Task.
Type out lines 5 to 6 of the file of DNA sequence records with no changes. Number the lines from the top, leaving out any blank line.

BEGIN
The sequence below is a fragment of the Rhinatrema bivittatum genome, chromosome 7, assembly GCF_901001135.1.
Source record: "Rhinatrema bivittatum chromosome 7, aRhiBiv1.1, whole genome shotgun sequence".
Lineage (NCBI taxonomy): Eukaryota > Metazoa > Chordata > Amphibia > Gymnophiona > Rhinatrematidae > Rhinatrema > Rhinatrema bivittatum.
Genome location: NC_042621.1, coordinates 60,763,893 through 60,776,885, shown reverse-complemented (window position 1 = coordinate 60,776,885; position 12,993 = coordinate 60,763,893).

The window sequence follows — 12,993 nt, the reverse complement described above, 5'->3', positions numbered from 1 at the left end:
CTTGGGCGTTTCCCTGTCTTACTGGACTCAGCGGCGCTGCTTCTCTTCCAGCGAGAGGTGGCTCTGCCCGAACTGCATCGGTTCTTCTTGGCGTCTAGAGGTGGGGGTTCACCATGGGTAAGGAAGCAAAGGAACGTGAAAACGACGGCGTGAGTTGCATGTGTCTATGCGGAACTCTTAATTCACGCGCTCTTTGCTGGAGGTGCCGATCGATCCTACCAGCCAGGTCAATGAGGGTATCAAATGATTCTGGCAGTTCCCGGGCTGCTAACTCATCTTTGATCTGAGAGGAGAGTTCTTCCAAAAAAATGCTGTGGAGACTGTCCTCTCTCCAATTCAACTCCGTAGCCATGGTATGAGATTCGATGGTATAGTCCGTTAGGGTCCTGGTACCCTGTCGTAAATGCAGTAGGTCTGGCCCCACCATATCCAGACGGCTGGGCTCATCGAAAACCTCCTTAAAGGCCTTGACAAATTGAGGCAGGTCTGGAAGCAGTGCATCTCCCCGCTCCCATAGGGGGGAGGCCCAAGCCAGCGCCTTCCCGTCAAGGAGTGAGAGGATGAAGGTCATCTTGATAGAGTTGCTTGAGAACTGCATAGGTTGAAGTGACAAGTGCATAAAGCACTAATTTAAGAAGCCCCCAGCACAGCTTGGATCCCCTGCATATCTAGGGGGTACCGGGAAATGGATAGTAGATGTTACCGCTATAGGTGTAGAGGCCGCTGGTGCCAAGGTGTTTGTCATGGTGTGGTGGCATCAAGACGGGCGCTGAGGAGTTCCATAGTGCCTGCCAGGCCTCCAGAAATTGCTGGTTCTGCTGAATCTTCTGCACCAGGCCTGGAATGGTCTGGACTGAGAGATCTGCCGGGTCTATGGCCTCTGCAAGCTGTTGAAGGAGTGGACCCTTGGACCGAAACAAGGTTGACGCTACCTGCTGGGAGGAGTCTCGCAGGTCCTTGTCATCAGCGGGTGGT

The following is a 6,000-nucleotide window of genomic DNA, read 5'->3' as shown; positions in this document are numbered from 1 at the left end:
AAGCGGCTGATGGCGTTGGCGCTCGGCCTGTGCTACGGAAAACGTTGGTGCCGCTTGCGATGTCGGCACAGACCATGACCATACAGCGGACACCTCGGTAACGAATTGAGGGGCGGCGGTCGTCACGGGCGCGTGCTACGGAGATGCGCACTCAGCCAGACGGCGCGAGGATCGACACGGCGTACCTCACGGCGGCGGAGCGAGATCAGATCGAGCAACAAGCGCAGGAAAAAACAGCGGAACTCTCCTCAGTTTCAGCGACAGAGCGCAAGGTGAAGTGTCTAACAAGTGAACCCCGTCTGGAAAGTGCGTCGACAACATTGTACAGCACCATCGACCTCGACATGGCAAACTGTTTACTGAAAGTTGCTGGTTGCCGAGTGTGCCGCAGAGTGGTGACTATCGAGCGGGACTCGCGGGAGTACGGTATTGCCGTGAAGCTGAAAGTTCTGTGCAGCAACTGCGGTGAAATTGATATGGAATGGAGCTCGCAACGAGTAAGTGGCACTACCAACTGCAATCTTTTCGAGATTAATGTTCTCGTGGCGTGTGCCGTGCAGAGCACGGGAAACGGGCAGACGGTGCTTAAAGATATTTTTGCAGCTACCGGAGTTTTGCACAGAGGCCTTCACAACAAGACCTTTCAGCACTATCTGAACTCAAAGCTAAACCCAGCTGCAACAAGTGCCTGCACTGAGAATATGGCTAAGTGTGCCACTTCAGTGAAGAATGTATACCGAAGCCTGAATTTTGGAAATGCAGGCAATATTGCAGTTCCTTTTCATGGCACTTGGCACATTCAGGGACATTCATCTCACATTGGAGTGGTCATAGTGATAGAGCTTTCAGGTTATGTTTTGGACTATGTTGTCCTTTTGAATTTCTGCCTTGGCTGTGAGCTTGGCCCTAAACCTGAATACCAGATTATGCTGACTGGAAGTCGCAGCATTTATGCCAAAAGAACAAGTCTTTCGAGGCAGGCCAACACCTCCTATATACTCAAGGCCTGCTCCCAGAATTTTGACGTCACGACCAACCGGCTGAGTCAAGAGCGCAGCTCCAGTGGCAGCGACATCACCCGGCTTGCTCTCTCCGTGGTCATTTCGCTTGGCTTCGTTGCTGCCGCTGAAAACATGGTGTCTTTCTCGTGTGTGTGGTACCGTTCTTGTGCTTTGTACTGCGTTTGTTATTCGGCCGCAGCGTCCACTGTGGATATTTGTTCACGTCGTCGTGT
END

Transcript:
The window sequence follows — 12,993 nt, the reverse complement described above, 5'->3', positions numbered from 1 at the left end:
CTTGGGCGTTTCCCTGTCTTACTGGACTCAGCGGCGCTGCTTCTCTTCCAGCGAGAGGTGGCTCTGCCCGAACTGCATCGGTTCTTCTTGGCGTCTAGAGGTGGGGGTTCACCATGGGTAAGGAAGCAAAGGAACGTGAAAACGACGGCGTGAGTTGCATGTGTCTATGCGGAACTCTTAATTCACGCGCTCTTTGCTGGAGGTGCCGATCGATCCTACCAGCCAGGTCAATGAGGGTATCAAATGATTCTGGCAGTTCCCGGGCTGCTAACTCATCTTTGATCTGAGAGGAGAGTTCTTCCAAAAAAATGCTGTGGAGACTGTCCTCTCTCCAATTCAACTCCGTAGCCATGGTATGAGATTCGATGGTATAGTCCGTTAGGGTCCTGGTACCCTGTCGTAAATGCAGTAGGTCTGGCCCCACCATATCCAGACGGCTGGGCTCATCGAAAACCTCCTTAAAGGCCTTGACAAATTGAGGCAGGTCTGGAAGCAGTGCATCTCCCCGCTCCCATAGGGGGGAGGCCCAAGCCAGCGCCTTCCCGTCAAGGAGTGAGAGGATGAAGGTCATCTTGATAGAGTTGCTTGAGAACTGCATAGGTTGAAGTGACAAGTGCATAAAGCACTAATTTAAGAAGCCCCCAGCACAGCTTGGATCCCCTGCATATCTAGGGGGTACCGGGAAATGGATAGTAGATGTTACCGCTATAGGTGTAGAGGCCGCTGGTGCCAAGGTGTTTGTCATGGTGTGGTGGCATCAAGACGGGCGCTGAGGAGTTCCATAGTGCCTGCCAGGCCTCCAGAAATTGCTGGTTCTGCTGAATCTTCTGCACCAGGCCTGGAATGGTCTGGACTGAGAGATCTGCCGGGTCTATGGCCTCTGCAAGCTGTTGAAGGAGTGGACCCTTGGACCGAAACAAGGTTGACGCTACCTGCTGGGAGGAGTCTCGCAGGTCCTTGTCATCAGCGGGTGGT